Bidirectional Causality
Dogru and Bulut (2017)1996–20147 EU CountriesCADF panel unit root tesARRV/RCPT&YY ↔ ARRV/RCPT
Al-Mulali et al. (2014)1985–2012Middle EastPedroni Cointegration/VECMARRV/RCPT &Y&Real Exchange Rate&Total TradeY ↔ ARRV/RCPT
Tang and Abosedra (2014)2001–2009MENAStatic Panel Estimation, Arellano-Bond Dynamic GMM Estimation EGY, Y, ARRV/RCPT, Poliitical Stability, CEGY ↔ Y
Lee and Brahmasrene (2013)1988–2005EU countriesPearson Correlation Analysis, Unit Root, Johansen Panel Cointegration ARRV/RCPT&Y E&CO2&FDIARRV/RCPT → Y Y → CO2, EGY Tourism does not cause an increase of CO2 emmissions FDI → Y FDI cause a decrease of CO2 emissions
Tiwari et al. (2013)1995–2005OECDPanel VARARRV/RCPT&EGY&CO2EGY ↔ ARRV/RCPT
Kadir and Karim (2012)1998–2005ASEANPedroni Cointegration/ VECMARRV/RCPT&YY ↔ ARRV/RCPT
GDP = Y, EGY = Energy Consumption, ARRV/RCPT = Tourism, C = capital, CO2 = Carbon Dioxide, I = International Trade, FD = Financial Development, Emission, ECM = Error Correction Model, JJ = Johansen-Juselius, VEC = Vector Error Correction Model, DOLS = The Panel Dynamic Ordinary Least Squares FMOLS = the Fully-Modified Ordinary Least Squares, GMM = The Dynamic Generalised Method of Moments, ARDL = Autoregressive Distributed Lag, GLS = Generalized Least Squares, DF = Dickey Fullers, LLC = Levin-Lin-Chu Test, IPS = The Im-Pesaran-Shin Test, HT = Harris–Tsavalis Test, CUSUM = Cumulative Sum, CUSUSQ = Cumulative Sum of Squares, PP = Phillips–Perron, KPSS = Kwiatkowski–Phillips–Schmidt–Shin, HEGY = the Hylleberg-Engle-Granger-Yoo, VDC = Variance Decompositions and →, ←, ↔, Economies 05 00040 i001 shows unidirectional causality, bidirectional causality, and no causality, respectively.
Table 3. Cross-sectional independence test.
Table 3. Cross-sectional independence test.
YEGYARRVRCPT
CD-test27.00 *7.18 *23.77 *5.56 *
p-value0.000.000.000.00
* denotes the statistical significance at 1% level.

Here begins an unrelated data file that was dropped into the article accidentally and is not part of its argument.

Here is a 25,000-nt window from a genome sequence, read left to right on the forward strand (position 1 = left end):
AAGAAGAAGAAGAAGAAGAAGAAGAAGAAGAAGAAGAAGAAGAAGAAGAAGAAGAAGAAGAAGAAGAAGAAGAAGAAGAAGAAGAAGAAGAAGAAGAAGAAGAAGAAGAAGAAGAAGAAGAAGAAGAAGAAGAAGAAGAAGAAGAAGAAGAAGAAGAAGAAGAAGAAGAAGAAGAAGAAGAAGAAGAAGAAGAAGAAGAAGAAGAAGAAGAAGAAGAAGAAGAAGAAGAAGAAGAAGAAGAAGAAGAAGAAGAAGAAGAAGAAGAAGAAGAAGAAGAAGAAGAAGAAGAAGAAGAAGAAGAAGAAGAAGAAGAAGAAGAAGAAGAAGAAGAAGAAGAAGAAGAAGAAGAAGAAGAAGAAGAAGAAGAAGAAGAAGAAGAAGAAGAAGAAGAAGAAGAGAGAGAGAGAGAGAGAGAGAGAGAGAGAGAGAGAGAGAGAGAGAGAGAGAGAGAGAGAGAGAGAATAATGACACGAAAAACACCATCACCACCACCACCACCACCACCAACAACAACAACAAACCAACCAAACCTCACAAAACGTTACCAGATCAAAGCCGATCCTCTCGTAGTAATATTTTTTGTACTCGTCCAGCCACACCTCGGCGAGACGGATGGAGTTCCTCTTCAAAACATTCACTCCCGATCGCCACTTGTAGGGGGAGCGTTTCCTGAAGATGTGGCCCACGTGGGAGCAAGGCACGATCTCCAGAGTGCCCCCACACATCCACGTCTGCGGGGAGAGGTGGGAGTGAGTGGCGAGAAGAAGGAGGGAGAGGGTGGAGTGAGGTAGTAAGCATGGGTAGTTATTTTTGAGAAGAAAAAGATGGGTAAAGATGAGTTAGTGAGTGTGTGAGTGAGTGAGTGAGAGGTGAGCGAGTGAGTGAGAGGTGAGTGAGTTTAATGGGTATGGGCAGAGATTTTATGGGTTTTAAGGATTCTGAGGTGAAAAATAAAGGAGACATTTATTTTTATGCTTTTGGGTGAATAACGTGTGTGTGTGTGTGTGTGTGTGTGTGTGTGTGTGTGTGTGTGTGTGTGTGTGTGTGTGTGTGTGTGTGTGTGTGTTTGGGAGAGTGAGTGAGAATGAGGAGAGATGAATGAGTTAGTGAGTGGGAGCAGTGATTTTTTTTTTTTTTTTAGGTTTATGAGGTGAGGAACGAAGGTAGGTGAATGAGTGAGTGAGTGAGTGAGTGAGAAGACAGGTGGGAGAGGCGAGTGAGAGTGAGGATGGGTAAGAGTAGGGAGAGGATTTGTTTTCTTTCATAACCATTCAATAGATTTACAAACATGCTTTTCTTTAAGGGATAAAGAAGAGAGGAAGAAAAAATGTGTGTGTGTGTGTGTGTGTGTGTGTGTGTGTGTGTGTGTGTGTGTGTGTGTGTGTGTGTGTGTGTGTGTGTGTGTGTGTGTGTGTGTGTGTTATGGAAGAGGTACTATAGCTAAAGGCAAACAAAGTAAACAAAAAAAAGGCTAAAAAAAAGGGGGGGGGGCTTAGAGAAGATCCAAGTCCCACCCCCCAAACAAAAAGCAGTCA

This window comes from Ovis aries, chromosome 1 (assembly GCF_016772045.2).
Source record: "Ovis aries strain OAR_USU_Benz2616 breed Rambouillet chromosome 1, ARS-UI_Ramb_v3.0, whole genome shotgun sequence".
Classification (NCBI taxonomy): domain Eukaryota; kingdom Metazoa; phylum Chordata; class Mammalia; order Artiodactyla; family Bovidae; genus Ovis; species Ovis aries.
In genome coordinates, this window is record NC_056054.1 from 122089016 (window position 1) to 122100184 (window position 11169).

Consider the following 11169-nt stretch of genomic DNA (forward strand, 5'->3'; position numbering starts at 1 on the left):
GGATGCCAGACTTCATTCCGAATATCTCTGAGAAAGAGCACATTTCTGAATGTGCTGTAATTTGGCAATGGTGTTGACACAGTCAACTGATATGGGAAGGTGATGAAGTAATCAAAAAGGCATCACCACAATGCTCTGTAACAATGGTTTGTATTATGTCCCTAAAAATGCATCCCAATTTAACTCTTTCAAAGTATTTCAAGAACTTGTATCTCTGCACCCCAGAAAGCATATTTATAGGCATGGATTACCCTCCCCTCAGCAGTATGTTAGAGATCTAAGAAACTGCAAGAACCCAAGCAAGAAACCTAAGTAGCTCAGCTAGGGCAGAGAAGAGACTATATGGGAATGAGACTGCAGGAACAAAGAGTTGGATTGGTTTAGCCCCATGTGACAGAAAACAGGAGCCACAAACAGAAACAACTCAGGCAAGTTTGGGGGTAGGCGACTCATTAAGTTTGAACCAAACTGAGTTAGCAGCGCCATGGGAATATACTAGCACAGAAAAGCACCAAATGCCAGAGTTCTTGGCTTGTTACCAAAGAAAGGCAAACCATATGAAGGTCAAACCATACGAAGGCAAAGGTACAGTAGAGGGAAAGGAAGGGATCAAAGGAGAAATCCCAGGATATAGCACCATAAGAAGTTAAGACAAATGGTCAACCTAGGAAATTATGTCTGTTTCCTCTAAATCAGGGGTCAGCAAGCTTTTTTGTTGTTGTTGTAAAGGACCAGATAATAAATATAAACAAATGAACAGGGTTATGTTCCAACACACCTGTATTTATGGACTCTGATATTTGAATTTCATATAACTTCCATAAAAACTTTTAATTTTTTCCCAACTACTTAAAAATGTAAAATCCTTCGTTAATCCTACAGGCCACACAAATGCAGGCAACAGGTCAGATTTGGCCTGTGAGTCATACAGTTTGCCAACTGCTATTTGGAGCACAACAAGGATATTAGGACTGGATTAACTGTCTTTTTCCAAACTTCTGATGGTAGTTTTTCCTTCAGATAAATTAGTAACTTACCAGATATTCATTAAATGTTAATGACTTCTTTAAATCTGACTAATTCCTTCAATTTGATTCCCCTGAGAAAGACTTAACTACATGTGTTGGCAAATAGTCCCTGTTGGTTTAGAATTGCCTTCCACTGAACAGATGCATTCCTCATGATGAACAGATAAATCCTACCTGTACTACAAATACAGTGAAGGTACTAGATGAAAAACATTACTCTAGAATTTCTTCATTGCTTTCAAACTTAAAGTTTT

Table 4. Augmented Dickey–Fuller (ADF) unit root test.
Table 4. Augmented Dickey–Fuller (ADF) unit root test.
Y EGY
Level1st difference2nd differencedmaxiLevel1st difference2nd differencedmaxi
China0.920.450.0120.970.280.012
France0.130.090.0020.120.790.002
Germany0.590.01-10.950.00-1
Italy0.200.080.0020.790.070.002
Mexico0.340.02-10.760.00-1
Russia0.930.02-10.910.01-1
Spain0.160.730.0020.150.430.002
Turkey0.900.01-10.870.00-1
UK0.120.160.0020.990.00-1
USA0.04--00.180.01-1
ARRV RCPT
Level1st difference2nd differencedmaxiLevel1st difference2nd differencedmaxi
China0.330.00-10.020.00-1
France0.100.070.0020.120.04-1
Germany0.970.00-10.200.01-1
Italy0.510.01-10.560.01-1
Mexico0.770.00-10.160.03-1
Russia0.01--00.04--0
Spain0.150.140.0020.05--0
Turkey0.870.00-10.910.00-1
UK0.870.060.0020.980.070.002
USA0.950.03-10.930.01-1
Table 5. Phillips–Perron unit root test.
Table 5. Phillips–Perron unit root test.
Y EGY
Level1st difference2nd differencedmaxiLevel1st difference2nd differencedmaxi
China0.970.390.0120.990.320.002
France0.01--00.110.00-1
Germany0.290.00-10.680.00-1
Italy0.210.090.0020.690.080.002
Mexico0.360.02-10.740.00-1
Russia0.930.02-10.930.00-1
Spain0.120.760.0020.350.440.002
Turkey0.900.01-10.880.00-1
UK0.120.170.0020.950.00-1
USA0.04--00.180.01-1
ARRV RCPT
Level1st difference2nd differencedmaxiLevel1st difference2nd differencedmaxi
China0.130.00-10.030.00-1
France0.100.070.0020.280.190.012
Germany0.970.00-10.150.01-1
Italy0.510.00-10.560.01-1
Mexico0.830.00-10.300.03-1
Russia0.02--00.00--0
Spain0.150.140.0020.04--0
Turkey0.900.00-10.740.00-1
UK0.730.060.0020.950.05-1
USA0.940.03-10.950.01-1
Table 6. Results from Emirmahmutoglu–Kose test.
Table 6. Results from Emirmahmutoglu–Kose test.
Granger Causality between Energy Consumption and Economic Growth
Energy-led growth Spain
Growth-led energyChina, Turkey and Germany
Bidirectional causalityItaly, the USA and the panel of the analyzed countries
No causalityFrance, Mexico, Russia and the UK
Granger Causality between Tourist Arrivals and Economic Growth
Tourism-led growth, China, Turkey and the panel of the analyzed countries
Growth-led tourismRussia and Spain
Bidirectional causalityGermany
No causalityFrance, Italy, Mexico, the UK and the USA.
Granger Causality between Energy Consumption and Tourist Arrivals
Tourism-led energyItaly, Spain, Turkey, the UK and the USA
Energy-led tourismChina, Mexico
Bidirectional causalityThe panel of the analyzed countries
No causalityFrance, Germany and Russia
Granger Causality between Tourism Receipts and Economic Growth
Tourism-led growth China, Germany, Turkey and the USA
Growth-led tourism hypothesisSpain and the UK
Bidirectional causality-
No causalityFrance, Italy, Mexico, Russia and the panel of the analyzed countries
Granger Causality between Tourism Receipts and Energy Consumption
Tourism-led energy Turkey and the USA,
Energy-led tourismChina, Mexico, Spain and the UK
Bidirectional causalityThe panel of the analyzed countries
No causalityFrance, Germany, Italy and Russia
Please see the Appendix for detailed test statistics from Emirmahmutoglu–Kose Granger causality approach.

© 2017 by the authors. Licensee MDPI, Basel, Switzerland. This article is an open access article distributed under the terms and conditions of the Creative Commons Attribution (CC BY) license (http://creativecommons.org/licenses/by/4.0/).
Back to TopTop